Saturday, October 10, 2015

Nazistalglia

I've heard it said that there are some old Russians who miss Stalin. It's not that they liked everything he did so much as that they knew where they stood with him.

And, needless to say, just about every President of the last few decades is missed by somebody. It's hard to find one that isn't superior to Obama, after all. For all his flaws, Jimmy Carter never hated people because they were White.

There are certainly Brits who miss Thatcher, Frenchmen who miss Sarkozy, Mexicans who miss Fox, etc. And I'd guess that even Mao is thought of by some in a nostalgic way.

But Hitler? Surely not! He's like the ultimate evil in most sociopolitcal paradigms these days, isn't he?

Or maybe, physical and cultural destruction is the actual ultimate evil, and when confronted with it, people start longing for King Arthur or Barbarossa or El Cid or even you-know-who as a tough cookie who would have the will and ability to resist that destruction. It's a thought. And that seems to be suggested by a strange media phenomenon in Germany, where people seem to be a little weary of Merkel's enthusiastic surrender of their country to Saladin's progeny.

'He's back': Hitler mockumentary touches nerve in Germany

By Pauline Houede



Berlin (AFP) - Imagine Hitler wakes up in today's Berlin, is mistaken for a hilarious impersonator of the Nazi leader and ends up a TV celebrity, widely cheered for voicing his demented worldview.
That's the premise of "He's Back" ("Er ist wieder da"), a biting social satire by author Timur Vermes, the movie version of which premiered in German cinemas this week.
In the bestselling what-if novel published three years ago, Hitler is baffled to find himself in a multicultural Germany led by a woman, Chancellor Angela Merkel.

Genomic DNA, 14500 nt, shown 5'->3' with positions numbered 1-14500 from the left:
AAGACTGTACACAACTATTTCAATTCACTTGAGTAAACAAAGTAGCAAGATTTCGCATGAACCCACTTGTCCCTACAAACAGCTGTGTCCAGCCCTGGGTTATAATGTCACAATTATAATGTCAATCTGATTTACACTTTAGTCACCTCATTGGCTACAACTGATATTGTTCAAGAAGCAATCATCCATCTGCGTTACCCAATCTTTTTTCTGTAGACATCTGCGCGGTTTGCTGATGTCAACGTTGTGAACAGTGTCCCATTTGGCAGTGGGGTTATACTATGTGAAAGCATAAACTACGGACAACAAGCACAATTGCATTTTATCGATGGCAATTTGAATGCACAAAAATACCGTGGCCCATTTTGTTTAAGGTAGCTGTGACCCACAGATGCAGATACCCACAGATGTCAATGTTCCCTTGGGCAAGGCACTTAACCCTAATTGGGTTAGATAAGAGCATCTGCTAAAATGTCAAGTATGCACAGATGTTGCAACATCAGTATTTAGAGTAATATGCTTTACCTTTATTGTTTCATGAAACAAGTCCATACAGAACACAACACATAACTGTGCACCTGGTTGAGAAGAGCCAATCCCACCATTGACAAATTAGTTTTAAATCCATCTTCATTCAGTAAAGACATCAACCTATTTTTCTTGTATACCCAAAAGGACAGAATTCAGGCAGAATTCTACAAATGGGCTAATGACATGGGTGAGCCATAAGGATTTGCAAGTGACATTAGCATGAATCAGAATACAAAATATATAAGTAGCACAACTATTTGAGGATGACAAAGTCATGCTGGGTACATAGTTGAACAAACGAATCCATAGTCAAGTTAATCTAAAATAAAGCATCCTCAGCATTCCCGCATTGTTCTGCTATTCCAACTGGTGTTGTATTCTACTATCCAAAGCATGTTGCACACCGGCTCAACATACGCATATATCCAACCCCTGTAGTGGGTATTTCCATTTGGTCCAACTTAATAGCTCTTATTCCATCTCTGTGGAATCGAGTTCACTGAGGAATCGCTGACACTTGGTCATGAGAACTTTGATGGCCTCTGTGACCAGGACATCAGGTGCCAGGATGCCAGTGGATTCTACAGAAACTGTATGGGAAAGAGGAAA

He discovers TV chefs, Wikipedia and the fact that Poland still exists before he ends up a small-screen star, in a social commentary on society, mass media and celebrity hype.
The film, however, goes a step further and sprinkles the story with documentary-style scenes -- in the style of Sacha Baron Cohen's 2006 comedy "Borat" -- giving the screen version a more disturbing twist.
In the real-life scenes, lead actor Oliver Masucci -- replete with Hitler moustache and uniform -- is seen getting rousing receptions from ordinary people, many of whom pose for "selfies" with him.
Tourists and football fans cheer the fake Hitler at Berlin's Brandenburg Gate, in a Bavarian village and elsewhere, and elderly people pour their hearts out to him, often voicing extremist views.
"Yes, bring back labour camps," says one citizen to the dictator.
Such scenes have touched a raw nerve in Germany which, amid a record influx of refugees, has also suffered an upsurge in xenophobic protests and attacks against asylum-seekers.
"There is a smouldering anger among the people, like in the 1930s," says the Hitler character, with visible satisfaction.
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P. S. I just googled it, and I did not coin the word 'nazistalgia.' Dang.

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